I was prepared therefore to simply comfortably find myself embroiled in a love triangle that would take place over several lavish dinners, fuelled with wit and banter as the men tried their hardest to woe Mary and would have been quite happy if that had been the case. But it wasn’t. After one dinner and a brilliant sparing match between Mary and Rowley, Mary does something very rash on the way home, something which leads her into a situation that would shock and scandal the society that she is in, and the book takes a much darker turn. I didn’t see this coming (and of course I am not going to tell you what it is, but you wouldn’t guess it from the demure cover – see one below which is older and brilliant) and was literally thrilled by it.

If that wasn’t a revelation of its own then Somerset Maugham’s writing was. I was expecting something that would be much harder work, and yet I flew through this book if about an hour and a half – admittedly it is very short. The characters were marvellous if a touch stereotyped Rowley is the typical incorrigible bachelor who ladies shouldn’t love but do, The Princess was a typical rather wry matriarchal character who loves everybody else’s business and wants to tell everyone how to go about it too. It is Mary’s character that I found fascinating, a woman with fairly good means who doesn’t seem to know what to do with her life and so does something rash, and something she will regret, a woman who at thirty seems to be discovering a different side to herself even when she has had quite a trying time. I liked her a lot. I also liked how Maugham used her to describe the situation women might find themselves in at that time, and just what they shouldn’t go about doing whilst also showing that there are more to the stereotypical male than Mary, and women at the time, might think.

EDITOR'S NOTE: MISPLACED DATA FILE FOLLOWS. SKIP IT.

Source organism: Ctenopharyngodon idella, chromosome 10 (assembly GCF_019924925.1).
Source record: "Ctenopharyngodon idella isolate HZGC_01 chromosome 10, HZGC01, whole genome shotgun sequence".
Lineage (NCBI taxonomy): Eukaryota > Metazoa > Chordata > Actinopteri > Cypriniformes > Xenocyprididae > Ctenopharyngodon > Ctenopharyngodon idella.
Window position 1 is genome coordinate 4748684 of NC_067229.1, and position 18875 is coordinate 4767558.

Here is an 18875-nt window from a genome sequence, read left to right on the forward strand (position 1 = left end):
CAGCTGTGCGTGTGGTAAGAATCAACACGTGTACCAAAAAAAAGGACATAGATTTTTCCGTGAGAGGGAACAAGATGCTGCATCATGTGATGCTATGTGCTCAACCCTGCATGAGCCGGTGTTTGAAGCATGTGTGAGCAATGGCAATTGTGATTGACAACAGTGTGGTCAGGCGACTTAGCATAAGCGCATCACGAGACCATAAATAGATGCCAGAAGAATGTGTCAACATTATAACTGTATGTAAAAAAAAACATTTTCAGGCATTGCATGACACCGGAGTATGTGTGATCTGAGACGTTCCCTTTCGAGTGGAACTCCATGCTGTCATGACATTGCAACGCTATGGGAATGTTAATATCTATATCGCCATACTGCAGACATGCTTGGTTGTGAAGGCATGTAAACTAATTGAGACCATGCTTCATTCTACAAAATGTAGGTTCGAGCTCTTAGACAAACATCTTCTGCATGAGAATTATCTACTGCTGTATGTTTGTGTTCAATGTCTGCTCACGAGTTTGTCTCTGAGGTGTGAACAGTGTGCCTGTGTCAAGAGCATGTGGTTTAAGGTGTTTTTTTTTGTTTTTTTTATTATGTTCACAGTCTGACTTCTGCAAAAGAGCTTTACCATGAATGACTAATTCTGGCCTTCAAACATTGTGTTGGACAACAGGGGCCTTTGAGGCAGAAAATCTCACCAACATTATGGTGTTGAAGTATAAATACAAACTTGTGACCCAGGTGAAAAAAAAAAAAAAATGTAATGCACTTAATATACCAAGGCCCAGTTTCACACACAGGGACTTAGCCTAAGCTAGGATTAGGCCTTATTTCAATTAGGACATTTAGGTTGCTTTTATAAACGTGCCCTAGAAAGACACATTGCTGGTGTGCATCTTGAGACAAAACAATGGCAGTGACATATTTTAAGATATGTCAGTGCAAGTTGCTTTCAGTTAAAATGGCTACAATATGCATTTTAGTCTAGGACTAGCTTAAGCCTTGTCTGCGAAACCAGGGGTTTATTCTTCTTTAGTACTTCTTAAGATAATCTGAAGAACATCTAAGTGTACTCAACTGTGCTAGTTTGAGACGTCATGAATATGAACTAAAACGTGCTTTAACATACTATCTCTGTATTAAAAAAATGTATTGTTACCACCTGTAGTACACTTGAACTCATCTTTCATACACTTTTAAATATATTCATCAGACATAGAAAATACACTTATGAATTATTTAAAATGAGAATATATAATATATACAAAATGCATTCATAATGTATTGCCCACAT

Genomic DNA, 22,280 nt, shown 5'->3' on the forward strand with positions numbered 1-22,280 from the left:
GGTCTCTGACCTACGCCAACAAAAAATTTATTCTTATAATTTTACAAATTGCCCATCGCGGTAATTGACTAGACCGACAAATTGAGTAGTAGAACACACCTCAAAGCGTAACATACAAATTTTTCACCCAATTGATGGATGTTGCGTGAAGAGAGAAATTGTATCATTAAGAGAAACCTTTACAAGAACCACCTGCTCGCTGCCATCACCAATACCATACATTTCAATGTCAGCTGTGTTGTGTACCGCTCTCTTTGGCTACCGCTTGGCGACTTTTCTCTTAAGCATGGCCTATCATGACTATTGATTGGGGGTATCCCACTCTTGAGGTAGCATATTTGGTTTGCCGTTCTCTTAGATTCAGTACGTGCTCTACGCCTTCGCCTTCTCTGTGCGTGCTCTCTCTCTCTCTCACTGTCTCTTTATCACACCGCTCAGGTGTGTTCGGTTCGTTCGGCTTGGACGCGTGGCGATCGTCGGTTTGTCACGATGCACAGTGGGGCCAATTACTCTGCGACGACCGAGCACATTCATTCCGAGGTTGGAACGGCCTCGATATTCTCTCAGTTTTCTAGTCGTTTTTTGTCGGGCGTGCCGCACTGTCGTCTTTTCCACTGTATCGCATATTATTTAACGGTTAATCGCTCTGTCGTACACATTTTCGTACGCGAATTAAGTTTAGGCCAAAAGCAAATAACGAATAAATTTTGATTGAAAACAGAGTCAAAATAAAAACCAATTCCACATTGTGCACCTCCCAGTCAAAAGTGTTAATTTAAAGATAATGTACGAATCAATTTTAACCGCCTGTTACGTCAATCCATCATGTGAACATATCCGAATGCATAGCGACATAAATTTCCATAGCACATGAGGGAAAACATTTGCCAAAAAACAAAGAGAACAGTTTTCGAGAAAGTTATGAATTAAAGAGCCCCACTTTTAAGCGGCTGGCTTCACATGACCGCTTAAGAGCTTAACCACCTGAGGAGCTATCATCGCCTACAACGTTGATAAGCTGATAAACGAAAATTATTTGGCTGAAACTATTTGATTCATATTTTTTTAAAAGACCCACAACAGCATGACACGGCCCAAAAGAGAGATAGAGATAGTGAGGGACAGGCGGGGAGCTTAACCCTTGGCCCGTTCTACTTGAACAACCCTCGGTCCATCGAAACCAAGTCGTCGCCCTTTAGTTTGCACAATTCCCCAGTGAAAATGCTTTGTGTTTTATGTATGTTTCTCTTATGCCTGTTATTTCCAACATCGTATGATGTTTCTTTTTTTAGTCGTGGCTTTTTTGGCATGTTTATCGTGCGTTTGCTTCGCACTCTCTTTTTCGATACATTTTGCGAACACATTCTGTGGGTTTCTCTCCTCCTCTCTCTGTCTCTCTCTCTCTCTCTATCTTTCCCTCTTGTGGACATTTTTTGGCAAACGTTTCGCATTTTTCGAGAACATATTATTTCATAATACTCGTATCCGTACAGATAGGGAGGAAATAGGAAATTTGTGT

“The Princess gave him another of those quiet smiling looks of hers in which there was the indulgence of an old rip who has neither forgotten nor repented of her naughty past and at the same time a shrewdness of a woman who knows the world like the palm of her hand and come to the conclusion that no one is any better than he should be.
   ‘You’re an awful scamp, Rowley,and you’re not even good-looking enough to excuse it, but we like you’, she said.”